Feb 3, 2021
Can a state require that all health plans offered to its residents cover elective abortions? The federal government thinks not, and the state of California is poised to lose at least $200 million in Medicaid dollars because it insists that health plans in its state cover abortion services.
In early 2020, the U.S. Department of Health and Human Services (HHS) under the Trump Administration issued a notice to California that the state’s abortion coverage mandate violated federal law. According to a December press release from the HHS Office for Civil Rights, the federal government may enforce its decision by withholding $200 million in federal Medicaid funds each quarter until the state comes into compliance.
The New Front Line of the Anti-Abortion Movement
As rural health care flounders, crisis pregnancy centers are gaining ground.
By Eliza Griswold
Nov 11, 2019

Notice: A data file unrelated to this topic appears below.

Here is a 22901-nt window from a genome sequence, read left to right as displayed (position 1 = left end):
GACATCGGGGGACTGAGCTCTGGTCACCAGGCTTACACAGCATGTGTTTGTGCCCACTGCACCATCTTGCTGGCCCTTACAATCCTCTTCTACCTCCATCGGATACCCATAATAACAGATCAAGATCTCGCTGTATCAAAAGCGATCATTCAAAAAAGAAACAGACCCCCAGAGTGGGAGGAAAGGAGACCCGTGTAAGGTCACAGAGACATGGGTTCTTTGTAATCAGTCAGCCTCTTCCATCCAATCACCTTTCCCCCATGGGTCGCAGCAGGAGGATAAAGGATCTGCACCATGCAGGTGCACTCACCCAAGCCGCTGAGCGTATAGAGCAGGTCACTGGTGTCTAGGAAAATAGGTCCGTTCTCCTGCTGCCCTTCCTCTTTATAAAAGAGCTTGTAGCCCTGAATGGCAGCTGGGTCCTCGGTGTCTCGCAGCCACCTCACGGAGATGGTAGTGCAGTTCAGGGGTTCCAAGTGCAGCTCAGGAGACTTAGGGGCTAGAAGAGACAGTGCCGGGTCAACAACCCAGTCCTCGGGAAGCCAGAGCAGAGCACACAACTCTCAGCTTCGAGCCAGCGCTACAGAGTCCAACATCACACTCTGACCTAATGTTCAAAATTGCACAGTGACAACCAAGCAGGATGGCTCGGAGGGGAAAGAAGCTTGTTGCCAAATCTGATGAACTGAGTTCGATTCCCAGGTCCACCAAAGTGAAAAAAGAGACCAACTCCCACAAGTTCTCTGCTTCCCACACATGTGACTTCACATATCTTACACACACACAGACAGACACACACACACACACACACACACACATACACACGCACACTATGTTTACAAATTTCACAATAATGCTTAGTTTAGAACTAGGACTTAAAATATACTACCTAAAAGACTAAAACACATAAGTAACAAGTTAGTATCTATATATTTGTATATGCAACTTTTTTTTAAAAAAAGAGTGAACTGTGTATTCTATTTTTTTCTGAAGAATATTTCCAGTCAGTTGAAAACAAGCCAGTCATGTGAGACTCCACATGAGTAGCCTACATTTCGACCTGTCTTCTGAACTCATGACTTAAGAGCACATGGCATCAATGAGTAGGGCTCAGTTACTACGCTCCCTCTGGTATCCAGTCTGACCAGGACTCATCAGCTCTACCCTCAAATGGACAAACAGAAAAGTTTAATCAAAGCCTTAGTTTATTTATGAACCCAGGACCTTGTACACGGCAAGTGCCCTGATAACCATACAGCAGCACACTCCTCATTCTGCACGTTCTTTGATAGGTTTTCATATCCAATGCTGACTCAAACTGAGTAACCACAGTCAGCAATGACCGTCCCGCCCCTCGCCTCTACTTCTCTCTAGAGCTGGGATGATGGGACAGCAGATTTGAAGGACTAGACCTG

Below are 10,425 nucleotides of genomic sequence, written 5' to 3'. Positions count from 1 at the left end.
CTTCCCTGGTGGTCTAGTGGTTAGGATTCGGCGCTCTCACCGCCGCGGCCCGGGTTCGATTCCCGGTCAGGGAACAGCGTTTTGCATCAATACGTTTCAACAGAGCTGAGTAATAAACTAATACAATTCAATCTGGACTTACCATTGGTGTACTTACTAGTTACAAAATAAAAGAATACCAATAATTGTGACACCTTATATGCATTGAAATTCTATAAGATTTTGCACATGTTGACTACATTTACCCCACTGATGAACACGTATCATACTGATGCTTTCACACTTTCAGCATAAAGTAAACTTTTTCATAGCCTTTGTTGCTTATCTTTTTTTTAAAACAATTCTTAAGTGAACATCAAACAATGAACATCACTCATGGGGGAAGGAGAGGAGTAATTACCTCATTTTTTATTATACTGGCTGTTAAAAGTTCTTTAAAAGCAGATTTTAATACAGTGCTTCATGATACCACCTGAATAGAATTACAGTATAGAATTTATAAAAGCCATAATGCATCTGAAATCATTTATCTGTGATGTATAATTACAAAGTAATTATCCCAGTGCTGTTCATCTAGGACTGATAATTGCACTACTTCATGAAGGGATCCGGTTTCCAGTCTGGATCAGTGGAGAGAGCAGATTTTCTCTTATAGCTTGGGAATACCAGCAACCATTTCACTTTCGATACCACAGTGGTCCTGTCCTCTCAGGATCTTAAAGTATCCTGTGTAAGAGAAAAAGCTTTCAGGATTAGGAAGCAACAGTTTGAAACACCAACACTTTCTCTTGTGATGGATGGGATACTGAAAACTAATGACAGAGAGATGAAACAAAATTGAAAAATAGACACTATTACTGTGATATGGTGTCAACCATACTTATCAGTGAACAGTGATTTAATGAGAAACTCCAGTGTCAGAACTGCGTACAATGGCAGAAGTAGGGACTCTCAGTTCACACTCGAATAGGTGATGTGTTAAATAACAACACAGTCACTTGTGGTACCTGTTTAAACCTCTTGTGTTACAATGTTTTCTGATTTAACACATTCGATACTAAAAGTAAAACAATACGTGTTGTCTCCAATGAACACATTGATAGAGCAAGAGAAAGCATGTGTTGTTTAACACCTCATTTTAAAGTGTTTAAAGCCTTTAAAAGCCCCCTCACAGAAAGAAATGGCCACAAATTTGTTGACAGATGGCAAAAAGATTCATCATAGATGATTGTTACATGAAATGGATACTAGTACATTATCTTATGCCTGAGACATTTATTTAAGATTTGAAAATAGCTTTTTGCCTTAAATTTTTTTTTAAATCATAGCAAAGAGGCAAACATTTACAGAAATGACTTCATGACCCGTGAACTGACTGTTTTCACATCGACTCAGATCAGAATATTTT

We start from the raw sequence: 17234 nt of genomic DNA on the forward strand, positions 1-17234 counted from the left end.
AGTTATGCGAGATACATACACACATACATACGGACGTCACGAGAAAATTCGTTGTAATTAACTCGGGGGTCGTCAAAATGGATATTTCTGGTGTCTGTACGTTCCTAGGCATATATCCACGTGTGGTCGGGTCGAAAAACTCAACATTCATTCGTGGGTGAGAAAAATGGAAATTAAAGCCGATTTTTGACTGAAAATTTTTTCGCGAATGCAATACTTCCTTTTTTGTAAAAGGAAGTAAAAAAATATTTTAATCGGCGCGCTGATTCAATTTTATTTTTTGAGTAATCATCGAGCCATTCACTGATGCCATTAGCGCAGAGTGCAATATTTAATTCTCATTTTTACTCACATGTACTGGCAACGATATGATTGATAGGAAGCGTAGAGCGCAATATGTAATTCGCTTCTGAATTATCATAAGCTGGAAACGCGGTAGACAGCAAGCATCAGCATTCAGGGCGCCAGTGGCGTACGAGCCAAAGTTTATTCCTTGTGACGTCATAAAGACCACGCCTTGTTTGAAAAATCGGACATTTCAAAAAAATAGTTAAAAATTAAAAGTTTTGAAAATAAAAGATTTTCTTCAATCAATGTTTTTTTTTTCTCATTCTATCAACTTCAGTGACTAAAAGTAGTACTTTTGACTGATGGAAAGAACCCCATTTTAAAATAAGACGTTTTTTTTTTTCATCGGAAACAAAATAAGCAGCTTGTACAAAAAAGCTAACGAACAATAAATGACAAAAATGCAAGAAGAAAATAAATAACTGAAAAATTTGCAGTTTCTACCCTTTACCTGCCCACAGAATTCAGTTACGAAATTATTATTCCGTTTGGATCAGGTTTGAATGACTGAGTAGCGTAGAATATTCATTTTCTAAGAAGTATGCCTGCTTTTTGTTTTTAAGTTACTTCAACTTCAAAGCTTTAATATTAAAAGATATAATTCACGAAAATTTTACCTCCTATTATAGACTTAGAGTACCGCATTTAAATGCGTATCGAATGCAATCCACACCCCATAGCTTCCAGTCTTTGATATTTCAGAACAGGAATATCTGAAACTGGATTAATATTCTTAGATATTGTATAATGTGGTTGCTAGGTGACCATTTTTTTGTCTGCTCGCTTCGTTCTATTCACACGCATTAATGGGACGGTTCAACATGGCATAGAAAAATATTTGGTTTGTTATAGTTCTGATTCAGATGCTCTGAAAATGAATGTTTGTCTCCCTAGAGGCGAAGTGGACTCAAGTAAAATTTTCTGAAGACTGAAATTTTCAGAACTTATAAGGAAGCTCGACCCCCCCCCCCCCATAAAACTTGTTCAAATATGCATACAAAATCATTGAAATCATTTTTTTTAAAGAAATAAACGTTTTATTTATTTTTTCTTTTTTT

On the door of a white R.V. that serves as the Wabash Valley Crisis Pregnancy Center’s mobile unit are the stencilled words “No Cash, No Narcotics.” The center, in Terre Haute, Indiana, is one of more than twenty-five hundred such C.P.C.s in the U.S.—Christian organizations that provide services including free pregnancy testing, low-cost S.T.D. testing, parenting classes, and ultrasounds. Sharon Carey, the executive director of the Wabash Valley center, acquired the van in January, 2018, for a hundred and fifty thousand dollars, after finding a company that retrofits secondhand vehicles with medical equipment. That May, Carey began to dispatch the van to rural towns whose residents often cannot afford the gas needed to drive to the C.P.C. or to a hospital. Carey has selected parking spots in areas with high foot traffic, so that prospective clients can drop in to learn about the C.P.C.’s services. In Montezuma, she chose the lot outside a Dollar General. In Rockville, she discovered an I.G.A. supermarket frequented by the local Amish community; the van parks next to the hitching post where Amish shoppers tether their buggy horses. Driving straight up to the Amish farms would have been the wrong approach, Carey felt. The community is insular, and was unlikely to welcome outsiders offering their teen-agers free pregnancy tests or screening for chlamydia and gonorrhea.